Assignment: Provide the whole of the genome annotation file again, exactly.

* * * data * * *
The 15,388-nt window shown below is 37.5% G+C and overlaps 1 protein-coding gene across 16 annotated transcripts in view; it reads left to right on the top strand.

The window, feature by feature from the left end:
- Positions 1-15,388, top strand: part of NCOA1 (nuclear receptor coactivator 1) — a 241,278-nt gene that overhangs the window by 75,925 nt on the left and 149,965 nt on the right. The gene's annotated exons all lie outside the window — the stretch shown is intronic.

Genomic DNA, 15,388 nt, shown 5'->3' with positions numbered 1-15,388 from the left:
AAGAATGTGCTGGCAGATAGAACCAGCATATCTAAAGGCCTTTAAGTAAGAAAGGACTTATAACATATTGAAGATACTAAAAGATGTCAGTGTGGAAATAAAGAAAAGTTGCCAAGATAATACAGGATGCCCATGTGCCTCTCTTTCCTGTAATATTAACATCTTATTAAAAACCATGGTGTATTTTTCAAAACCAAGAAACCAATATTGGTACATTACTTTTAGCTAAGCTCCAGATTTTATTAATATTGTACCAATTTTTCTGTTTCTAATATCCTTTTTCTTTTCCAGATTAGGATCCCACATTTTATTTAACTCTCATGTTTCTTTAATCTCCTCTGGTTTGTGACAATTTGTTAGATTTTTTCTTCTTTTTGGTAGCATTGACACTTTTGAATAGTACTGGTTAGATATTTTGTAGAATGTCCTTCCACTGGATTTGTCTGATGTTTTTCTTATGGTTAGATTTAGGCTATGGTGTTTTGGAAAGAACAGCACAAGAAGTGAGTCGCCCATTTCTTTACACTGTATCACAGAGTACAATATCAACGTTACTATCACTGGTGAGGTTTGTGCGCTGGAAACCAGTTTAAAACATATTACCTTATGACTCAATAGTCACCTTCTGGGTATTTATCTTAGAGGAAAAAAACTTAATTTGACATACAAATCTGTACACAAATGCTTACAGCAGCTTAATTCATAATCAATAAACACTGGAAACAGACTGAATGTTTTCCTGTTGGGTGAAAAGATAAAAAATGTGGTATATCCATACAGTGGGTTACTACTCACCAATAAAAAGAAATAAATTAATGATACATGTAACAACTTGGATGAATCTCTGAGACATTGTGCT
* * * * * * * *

The 15,388-nt window shown below is 37.5% G+C and overlaps 1 protein-coding gene across 16 annotated transcripts in view; it reads left to right on the top strand.

The window, feature by feature from the left end:
- Positions 1-15,388, top strand: part of NCOA1 (nuclear receptor coactivator 1) — a 241,278-nt gene that overhangs the window by 75,925 nt on the left and 149,965 nt on the right. The gene's annotated exons all lie outside the window — the stretch shown is intronic.

Genomic DNA, 15,388 nt, shown 5'->3' with positions numbered 1-15,388 from the left:
AAGAATGTGCTGGCAGATAGAACCAGCATATCTAAAGGCCTTTAAGTAAGAAAGGACTTATAACATATTGAAGATACTAAAAGATGTCAGTGTGGAAATAAAGAAAAGTTGCCAAGATAATACAGGATGCCCATGTGCCTCTCTTTCCTGTAATATTAACATCTTATTAAAAACCATGGTGTATTTTTCAAAACCAAGAAACCAATATTGGTACATTACTTTTAGCTAAGCTCCAGATTTTATTAATATTGTACCAATTTTTCTGTTTCTAATATCCTTTTTCTTTTCCAGATTAGGATCCCACATTTTATTTAACTCTCATGTTTCTTTAATCTCCTCTGGTTTGTGACAATTTGTTAGATTTTTTCTTCTTTTTGGTAGCATTGACACTTTTGAATAGTACTGGTTAGATATTTTGTAGAATGTCCTTCCACTGGATTTGTCTGATGTTTTTCTTATGGTTAGATTTAGGCTATGGTGTTTTGGAAAGAACAGCACAAGAAGTGAGTCGCCCATTTCTTTACACTGTATCACAGAGTACAATATCAACGTTACTATCACTGGTGAGGTTTGTGCGCTGGAAACCAGTTTAAAACATATTACCTTATGACTCAATAGTCACCTTCTGGGTATTTATCTTAGAGGAAAAAAACTTAATTTGACATACAAATCTGTACACAAATGCTTACAGCAGCTTAATTCATAATCAATAAACACTGGAAACAGACTGAATGTTTTCCTGTTGGGTGAAAAGATAAAAAATGTGGTATATCCATACAGTGGGTTACTACTCACCAATAAAAAGAAATAAATTAATGATACATGTAACAACTTGGATGAATCTCTGAGACATTGTGCT